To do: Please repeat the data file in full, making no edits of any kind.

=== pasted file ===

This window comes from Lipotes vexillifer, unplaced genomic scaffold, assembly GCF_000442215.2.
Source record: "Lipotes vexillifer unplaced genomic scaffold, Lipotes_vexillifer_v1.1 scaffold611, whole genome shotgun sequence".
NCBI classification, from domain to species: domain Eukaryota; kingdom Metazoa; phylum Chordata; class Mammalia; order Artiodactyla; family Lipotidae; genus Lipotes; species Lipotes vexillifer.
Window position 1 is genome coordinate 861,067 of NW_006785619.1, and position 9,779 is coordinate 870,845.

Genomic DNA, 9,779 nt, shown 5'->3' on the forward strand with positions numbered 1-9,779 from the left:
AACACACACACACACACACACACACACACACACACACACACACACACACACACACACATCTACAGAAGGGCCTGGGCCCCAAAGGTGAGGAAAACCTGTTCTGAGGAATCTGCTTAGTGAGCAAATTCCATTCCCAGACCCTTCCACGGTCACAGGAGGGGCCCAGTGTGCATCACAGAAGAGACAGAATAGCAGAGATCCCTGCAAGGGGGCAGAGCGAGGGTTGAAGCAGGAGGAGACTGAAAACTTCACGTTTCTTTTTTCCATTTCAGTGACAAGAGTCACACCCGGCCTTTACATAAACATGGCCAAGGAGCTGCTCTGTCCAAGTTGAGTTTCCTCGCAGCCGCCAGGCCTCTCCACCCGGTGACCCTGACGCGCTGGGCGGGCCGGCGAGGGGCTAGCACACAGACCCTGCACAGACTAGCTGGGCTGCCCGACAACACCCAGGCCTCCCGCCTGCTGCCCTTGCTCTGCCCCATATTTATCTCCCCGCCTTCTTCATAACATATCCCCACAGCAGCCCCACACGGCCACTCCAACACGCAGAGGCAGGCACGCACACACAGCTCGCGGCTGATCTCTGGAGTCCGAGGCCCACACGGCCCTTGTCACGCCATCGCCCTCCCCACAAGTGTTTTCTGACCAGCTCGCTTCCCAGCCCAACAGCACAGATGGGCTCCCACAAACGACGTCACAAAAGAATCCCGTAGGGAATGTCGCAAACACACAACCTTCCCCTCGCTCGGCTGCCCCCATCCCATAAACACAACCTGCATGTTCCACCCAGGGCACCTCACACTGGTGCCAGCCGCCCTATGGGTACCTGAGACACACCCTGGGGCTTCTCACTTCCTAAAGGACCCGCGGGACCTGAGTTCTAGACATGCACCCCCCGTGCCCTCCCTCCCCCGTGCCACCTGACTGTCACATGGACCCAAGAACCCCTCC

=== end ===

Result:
This window comes from Lipotes vexillifer, unplaced genomic scaffold, assembly GCF_000442215.2.
Source record: "Lipotes vexillifer unplaced genomic scaffold, Lipotes_vexillifer_v1.1 scaffold611, whole genome shotgun sequence".
NCBI classification, from domain to species: domain Eukaryota; kingdom Metazoa; phylum Chordata; class Mammalia; order Artiodactyla; family Lipotidae; genus Lipotes; species Lipotes vexillifer.
Window position 1 is genome coordinate 861,067 of NW_006785619.1, and position 9,779 is coordinate 870,845.

Genomic DNA, 9,779 nt, shown 5'->3' on the forward strand with positions numbered 1-9,779 from the left:
AACACACACACACACACACACACACACACACACACACACACACACACACACACACACATCTACAGAAGGGCCTGGGCCCCAAAGGTGAGGAAAACCTGTTCTGAGGAATCTGCTTAGTGAGCAAATTCCATTCCCAGACCCTTCCACGGTCACAGGAGGGGCCCAGTGTGCATCACAGAAGAGACAGAATAGCAGAGATCCCTGCAAGGGGGCAGAGCGAGGGTTGAAGCAGGAGGAGACTGAAAACTTCACGTTTCTTTTTTCCATTTCAGTGACAAGAGTCACACCCGGCCTTTACATAAACATGGCCAAGGAGCTGCTCTGTCCAAGTTGAGTTTCCTCGCAGCCGCCAGGCCTCTCCACCCGGTGACCCTGACGCGCTGGGCGGGCCGGCGAGGGGCTAGCACACAGACCCTGCACAGACTAGCTGGGCTGCCCGACAACACCCAGGCCTCCCGCCTGCTGCCCTTGCTCTGCCCCATATTTATCTCCCCGCCTTCTTCATAACATATCCCCACAGCAGCCCCACACGGCCACTCCAACACGCAGAGGCAGGCACGCACACACAGCTCGCGGCTGATCTCTGGAGTCCGAGGCCCACACGGCCCTTGTCACGCCATCGCCCTCCCCACAAGTGTTTTCTGACCAGCTCGCTTCCCAGCCCAACAGCACAGATGGGCTCCCACAAACGACGTCACAAAAGAATCCCGTAGGGAATGTCGCAAACACACAACCTTCCCCTCGCTCGGCTGCCCCCATCCCATAAACACAACCTGCATGTTCCACCCAGGGCACCTCACACTGGTGCCAGCCGCCCTATGGGTACCTGAGACACACCCTGGGGCTTCTCACTTCCTAAAGGACCCGCGGGACCTGAGTTCTAGACATGCACCCCCCGTGCCCTCCCTCCCCCGTGCCACCTGACTGTCACATGGACCCAAGAACCCCTCC